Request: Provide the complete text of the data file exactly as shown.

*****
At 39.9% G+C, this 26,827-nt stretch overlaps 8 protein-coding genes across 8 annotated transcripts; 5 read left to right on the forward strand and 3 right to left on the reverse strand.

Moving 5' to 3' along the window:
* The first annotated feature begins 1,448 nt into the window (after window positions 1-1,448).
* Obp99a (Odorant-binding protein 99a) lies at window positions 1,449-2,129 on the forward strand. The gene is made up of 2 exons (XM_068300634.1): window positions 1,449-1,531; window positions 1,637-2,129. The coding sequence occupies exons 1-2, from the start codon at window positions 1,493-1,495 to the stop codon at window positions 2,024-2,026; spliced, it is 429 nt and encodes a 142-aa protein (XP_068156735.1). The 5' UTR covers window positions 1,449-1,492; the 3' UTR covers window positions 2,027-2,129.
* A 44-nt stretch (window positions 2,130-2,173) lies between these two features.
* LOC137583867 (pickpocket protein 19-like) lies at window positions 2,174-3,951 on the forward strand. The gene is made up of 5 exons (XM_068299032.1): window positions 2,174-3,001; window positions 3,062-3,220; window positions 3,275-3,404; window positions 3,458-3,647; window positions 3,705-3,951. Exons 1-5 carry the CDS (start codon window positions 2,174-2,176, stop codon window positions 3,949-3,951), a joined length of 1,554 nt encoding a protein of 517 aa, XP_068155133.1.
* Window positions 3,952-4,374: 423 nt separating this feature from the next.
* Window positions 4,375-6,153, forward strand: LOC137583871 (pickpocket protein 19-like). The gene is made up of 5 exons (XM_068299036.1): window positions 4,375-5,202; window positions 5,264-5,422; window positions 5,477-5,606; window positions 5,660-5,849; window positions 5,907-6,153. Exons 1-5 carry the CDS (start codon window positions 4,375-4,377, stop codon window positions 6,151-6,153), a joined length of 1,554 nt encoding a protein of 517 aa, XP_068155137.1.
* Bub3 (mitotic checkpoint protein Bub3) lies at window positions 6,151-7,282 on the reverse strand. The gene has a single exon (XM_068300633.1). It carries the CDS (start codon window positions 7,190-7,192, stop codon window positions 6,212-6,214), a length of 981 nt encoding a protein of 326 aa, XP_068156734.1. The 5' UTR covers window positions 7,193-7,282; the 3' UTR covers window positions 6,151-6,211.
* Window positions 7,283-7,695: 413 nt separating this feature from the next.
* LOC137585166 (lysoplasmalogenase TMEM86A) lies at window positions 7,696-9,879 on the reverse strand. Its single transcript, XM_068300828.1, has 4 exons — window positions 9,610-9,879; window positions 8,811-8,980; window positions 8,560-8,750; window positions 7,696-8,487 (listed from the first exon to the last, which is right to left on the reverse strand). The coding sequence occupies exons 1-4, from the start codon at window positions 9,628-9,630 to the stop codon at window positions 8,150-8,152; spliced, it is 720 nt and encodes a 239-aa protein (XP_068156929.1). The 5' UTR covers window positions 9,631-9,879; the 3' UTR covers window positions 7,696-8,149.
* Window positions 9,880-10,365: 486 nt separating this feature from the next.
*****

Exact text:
At 39.9% G+C, this 26,827-nt stretch overlaps 8 protein-coding genes across 8 annotated transcripts; 5 read left to right on the forward strand and 3 right to left on the reverse strand.

Moving 5' to 3' along the window:
* The first annotated feature begins 1,448 nt into the window (after window positions 1-1,448).
* Obp99a (Odorant-binding protein 99a) lies at window positions 1,449-2,129 on the forward strand. The gene is made up of 2 exons (XM_068300634.1): window positions 1,449-1,531; window positions 1,637-2,129. The coding sequence occupies exons 1-2, from the start codon at window positions 1,493-1,495 to the stop codon at window positions 2,024-2,026; spliced, it is 429 nt and encodes a 142-aa protein (XP_068156735.1). The 5' UTR covers window positions 1,449-1,492; the 3' UTR covers window positions 2,027-2,129.
* A 44-nt stretch (window positions 2,130-2,173) lies between these two features.
* LOC137583867 (pickpocket protein 19-like) lies at window positions 2,174-3,951 on the forward strand. The gene is made up of 5 exons (XM_068299032.1): window positions 2,174-3,001; window positions 3,062-3,220; window positions 3,275-3,404; window positions 3,458-3,647; window positions 3,705-3,951. Exons 1-5 carry the CDS (start codon window positions 2,174-2,176, stop codon window positions 3,949-3,951), a joined length of 1,554 nt encoding a protein of 517 aa, XP_068155133.1.
* Window positions 3,952-4,374: 423 nt separating this feature from the next.
* Window positions 4,375-6,153, forward strand: LOC137583871 (pickpocket protein 19-like). The gene is made up of 5 exons (XM_068299036.1): window positions 4,375-5,202; window positions 5,264-5,422; window positions 5,477-5,606; window positions 5,660-5,849; window positions 5,907-6,153. Exons 1-5 carry the CDS (start codon window positions 4,375-4,377, stop codon window positions 6,151-6,153), a joined length of 1,554 nt encoding a protein of 517 aa, XP_068155137.1.
* Bub3 (mitotic checkpoint protein Bub3) lies at window positions 6,151-7,282 on the reverse strand. The gene has a single exon (XM_068300633.1). It carries the CDS (start codon window positions 7,190-7,192, stop codon window positions 6,212-6,214), a length of 981 nt encoding a protein of 326 aa, XP_068156734.1. The 5' UTR covers window positions 7,193-7,282; the 3' UTR covers window positions 6,151-6,211.
* Window positions 7,283-7,695: 413 nt separating this feature from the next.
* LOC137585166 (lysoplasmalogenase TMEM86A) lies at window positions 7,696-9,879 on the reverse strand. Its single transcript, XM_068300828.1, has 4 exons — window positions 9,610-9,879; window positions 8,811-8,980; window positions 8,560-8,750; window positions 7,696-8,487 (listed from the first exon to the last, which is right to left on the reverse strand). The coding sequence occupies exons 1-4, from the start codon at window positions 9,628-9,630 to the stop codon at window positions 8,150-8,152; spliced, it is 720 nt and encodes a 239-aa protein (XP_068156929.1). The 5' UTR covers window positions 9,631-9,879; the 3' UTR covers window positions 7,696-8,149.
* Window positions 9,880-10,365: 486 nt separating this feature from the next.